Nurses evaluated 44 items across 12 dimensions of patient safety climate (eg, management support, nonpunitive environment) and 22 items related to the SP environment and self-reported SP adherence, using 5-point Likert scales (1 = low, 5 = high). Nurse liaisons observed SP opportunities, with 100-200 observations per unit at each hospital. The data were aggregated and analyzed at the unit level. The study received Institutional Review Board approval, with data collection spanning from January 2017 to October 2018.

The relationships between dimensions of patient safety climate and both reported and observed SP adherence were analyzed using Pearson correlation coefficients, with statistical significance set at P less than or equal to .05. Negative perceptions of patient safety climate dimensions, defined as ratings of 1 or 2, were analyzed as composite frequency scores at the unit level using STATA/MP13.1.

Data from 43 units in 13 hospitals across 6 states were analyzed. A total of 2,139 health care worker-patient encounters and 5,285 SP behavior instances were observed and aggregated per unit. The average response rate for the patient safety climate survey was 38.7% (n = 452).

Negative perceptions of patient safety and reported SP adherence in Feedback and Communication about Error were significantly correlated (r = .31, P = .04).

Significant correlations were identified between negative perceptions of patient safety climate. They observed SP adherence for Supervisor Expectations and Actions (r = -.35, p = .02) and Management Support for Patient Safety (r = -.35, p = .03), indicating lower overall SP adherence in units with negative ratings in these dimensions.

Specific associations with lower hand hygiene adherence were noted for negative perceptions of Supervisor Expectations and Actions (r = -.33, P = .03), Management Support for Patient Safety (r = -.32, p = .04), and Staffing (r = -.31, p = .05).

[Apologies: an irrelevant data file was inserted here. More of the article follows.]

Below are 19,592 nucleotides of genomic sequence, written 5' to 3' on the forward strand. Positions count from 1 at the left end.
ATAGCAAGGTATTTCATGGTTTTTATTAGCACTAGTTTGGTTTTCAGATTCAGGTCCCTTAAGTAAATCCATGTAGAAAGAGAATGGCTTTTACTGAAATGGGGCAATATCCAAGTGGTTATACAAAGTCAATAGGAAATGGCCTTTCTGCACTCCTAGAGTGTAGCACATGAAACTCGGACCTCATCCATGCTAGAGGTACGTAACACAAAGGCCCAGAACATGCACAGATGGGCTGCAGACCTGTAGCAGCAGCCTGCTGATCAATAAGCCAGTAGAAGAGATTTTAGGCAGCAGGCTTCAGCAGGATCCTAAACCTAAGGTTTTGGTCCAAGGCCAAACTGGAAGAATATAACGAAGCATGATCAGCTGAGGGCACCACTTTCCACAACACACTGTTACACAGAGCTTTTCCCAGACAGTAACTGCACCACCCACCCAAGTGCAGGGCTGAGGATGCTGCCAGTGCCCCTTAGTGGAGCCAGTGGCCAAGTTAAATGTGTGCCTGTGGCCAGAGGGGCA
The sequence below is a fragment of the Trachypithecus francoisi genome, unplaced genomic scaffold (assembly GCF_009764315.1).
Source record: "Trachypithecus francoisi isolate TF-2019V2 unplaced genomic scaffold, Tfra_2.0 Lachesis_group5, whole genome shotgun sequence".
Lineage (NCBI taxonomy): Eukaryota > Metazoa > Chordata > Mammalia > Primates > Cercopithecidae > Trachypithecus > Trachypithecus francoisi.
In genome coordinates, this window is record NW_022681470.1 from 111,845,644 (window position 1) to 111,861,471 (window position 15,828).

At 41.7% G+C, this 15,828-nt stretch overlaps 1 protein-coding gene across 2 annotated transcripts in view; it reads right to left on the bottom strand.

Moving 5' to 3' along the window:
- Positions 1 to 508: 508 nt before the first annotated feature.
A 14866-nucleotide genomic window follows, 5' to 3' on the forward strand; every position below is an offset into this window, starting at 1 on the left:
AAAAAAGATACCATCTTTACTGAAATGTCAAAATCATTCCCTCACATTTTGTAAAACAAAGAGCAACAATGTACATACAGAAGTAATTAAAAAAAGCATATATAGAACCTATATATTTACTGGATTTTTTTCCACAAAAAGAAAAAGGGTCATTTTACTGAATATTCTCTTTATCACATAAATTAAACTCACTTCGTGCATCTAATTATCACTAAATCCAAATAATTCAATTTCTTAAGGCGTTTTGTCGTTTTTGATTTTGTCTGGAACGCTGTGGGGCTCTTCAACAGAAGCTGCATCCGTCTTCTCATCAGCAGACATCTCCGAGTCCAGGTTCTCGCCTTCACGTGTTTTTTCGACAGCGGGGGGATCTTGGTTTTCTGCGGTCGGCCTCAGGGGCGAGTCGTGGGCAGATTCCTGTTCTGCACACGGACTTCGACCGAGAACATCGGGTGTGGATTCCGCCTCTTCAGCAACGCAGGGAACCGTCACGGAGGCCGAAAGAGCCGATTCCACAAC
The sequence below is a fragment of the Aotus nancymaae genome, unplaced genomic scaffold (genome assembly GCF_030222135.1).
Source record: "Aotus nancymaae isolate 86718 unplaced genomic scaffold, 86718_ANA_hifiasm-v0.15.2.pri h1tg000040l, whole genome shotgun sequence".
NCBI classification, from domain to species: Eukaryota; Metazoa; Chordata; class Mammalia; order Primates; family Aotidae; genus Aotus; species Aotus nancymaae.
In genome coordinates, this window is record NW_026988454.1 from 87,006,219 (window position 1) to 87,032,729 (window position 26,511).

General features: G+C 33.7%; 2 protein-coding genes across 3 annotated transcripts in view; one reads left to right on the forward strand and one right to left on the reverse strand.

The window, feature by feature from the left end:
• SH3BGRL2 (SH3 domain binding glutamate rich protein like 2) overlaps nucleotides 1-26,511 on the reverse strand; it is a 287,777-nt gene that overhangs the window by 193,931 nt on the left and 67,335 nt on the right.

Lower levels of sharps adherence were associated with negative perceptions of Frequency of Events Reported (r = -.37, p = .03), and lower levels of safe handling of contaminated linens were linked to negative perceptions of Management Support for Patient Safety (r = -.43, p = .02).

This study aimed to determine whether hospital units with more frequently reported negative perceptions of patient safety climate also exhibited lower levels of SP adherence, both reported and observed. The findings suggest that negative perceptions of patient safety climate, particularly regarding management support, are significant factors influencing SP adherence. The authors write that this underscores the necessity for health care administrators to comprehensively understand and address the perceptions of all team members to foster successful interventions.

The authors note that their study is the first to report that negative nurse perceptions of patient safety climate are linked to poor adherence to SP practices among health care teams. The authors write that hospital leaders should be equally attentive to nurses who express negative views of the work environment as they are to those with positive perceptions. Targeted interventions to improve perceptions of management support for safety, supervisor expectations, and staffing may enhance adherence to critical practices like hand hygiene, sharps safety, and proper handling of contaminated linens.